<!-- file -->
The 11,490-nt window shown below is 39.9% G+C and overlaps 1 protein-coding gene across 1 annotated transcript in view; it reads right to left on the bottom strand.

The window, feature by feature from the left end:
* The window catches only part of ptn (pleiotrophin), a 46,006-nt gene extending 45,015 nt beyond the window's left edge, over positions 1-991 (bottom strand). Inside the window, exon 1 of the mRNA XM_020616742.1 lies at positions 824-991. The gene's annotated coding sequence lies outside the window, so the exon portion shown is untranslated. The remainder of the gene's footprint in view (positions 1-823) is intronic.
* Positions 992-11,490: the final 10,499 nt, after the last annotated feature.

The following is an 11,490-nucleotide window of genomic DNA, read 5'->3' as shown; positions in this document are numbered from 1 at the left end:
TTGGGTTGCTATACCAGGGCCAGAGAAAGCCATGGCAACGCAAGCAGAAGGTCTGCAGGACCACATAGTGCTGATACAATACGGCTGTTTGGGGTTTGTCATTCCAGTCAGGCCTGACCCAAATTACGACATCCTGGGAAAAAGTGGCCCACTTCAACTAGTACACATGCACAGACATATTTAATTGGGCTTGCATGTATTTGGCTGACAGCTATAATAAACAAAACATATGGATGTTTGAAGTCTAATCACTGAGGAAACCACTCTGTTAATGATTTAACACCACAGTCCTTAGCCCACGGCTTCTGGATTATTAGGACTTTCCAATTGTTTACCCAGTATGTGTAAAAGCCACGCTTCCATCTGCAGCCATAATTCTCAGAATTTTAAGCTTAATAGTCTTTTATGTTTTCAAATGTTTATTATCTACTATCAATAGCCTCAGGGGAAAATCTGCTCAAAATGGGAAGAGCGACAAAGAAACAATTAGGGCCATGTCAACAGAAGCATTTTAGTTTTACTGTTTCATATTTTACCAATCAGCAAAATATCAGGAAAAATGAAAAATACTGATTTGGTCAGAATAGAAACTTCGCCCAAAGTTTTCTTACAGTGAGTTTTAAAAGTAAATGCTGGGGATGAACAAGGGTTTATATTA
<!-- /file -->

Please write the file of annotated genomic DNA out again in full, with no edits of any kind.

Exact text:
The 11,490-nt window shown below is 39.9% G+C and overlaps 1 protein-coding gene across 1 annotated transcript in view; it reads right to left on the bottom strand.

The window, feature by feature from the left end:
* The window catches only part of ptn (pleiotrophin), a 46,006-nt gene extending 45,015 nt beyond the window's left edge, over positions 1-991 (bottom strand). Inside the window, exon 1 of the mRNA XM_020616742.1 lies at positions 824-991. The gene's annotated coding sequence lies outside the window, so the exon portion shown is untranslated. The remainder of the gene's footprint in view (positions 1-823) is intronic.
* Positions 992-11,490: the final 10,499 nt, after the last annotated feature.

The following is an 11,490-nucleotide window of genomic DNA, read 5'->3' as shown; positions in this document are numbered from 1 at the left end:
TTGGGTTGCTATACCAGGGCCAGAGAAAGCCATGGCAACGCAAGCAGAAGGTCTGCAGGACCACATAGTGCTGATACAATACGGCTGTTTGGGGTTTGTCATTCCAGTCAGGCCTGACCCAAATTACGACATCCTGGGAAAAAGTGGCCCACTTCAACTAGTACACATGCACAGACATATTTAATTGGGCTTGCATGTATTTGGCTGACAGCTATAATAAACAAAACATATGGATGTTTGAAGTCTAATCACTGAGGAAACCACTCTGTTAATGATTTAACACCACAGTCCTTAGCCCACGGCTTCTGGATTATTAGGACTTTCCAATTGTTTACCCAGTATGTGTAAAAGCCACGCTTCCATCTGCAGCCATAATTCTCAGAATTTTAAGCTTAATAGTCTTTTATGTTTTCAAATGTTTATTATCTACTATCAATAGCCTCAGGGGAAAATCTGCTCAAAATGGGAAGAGCGACAAAGAAACAATTAGGGCCATGTCAACAGAAGCATTTTAGTTTTACTGTTTCATATTTTACCAATCAGCAAAATATCAGGAAAAATGAAAAATACTGATTTGGTCAGAATAGAAACTTCGCCCAAAGTTTTCTTACAGTGAGTTTTAAAAGTAAATGCTGGGGATGAACAAGGGTTTATATTA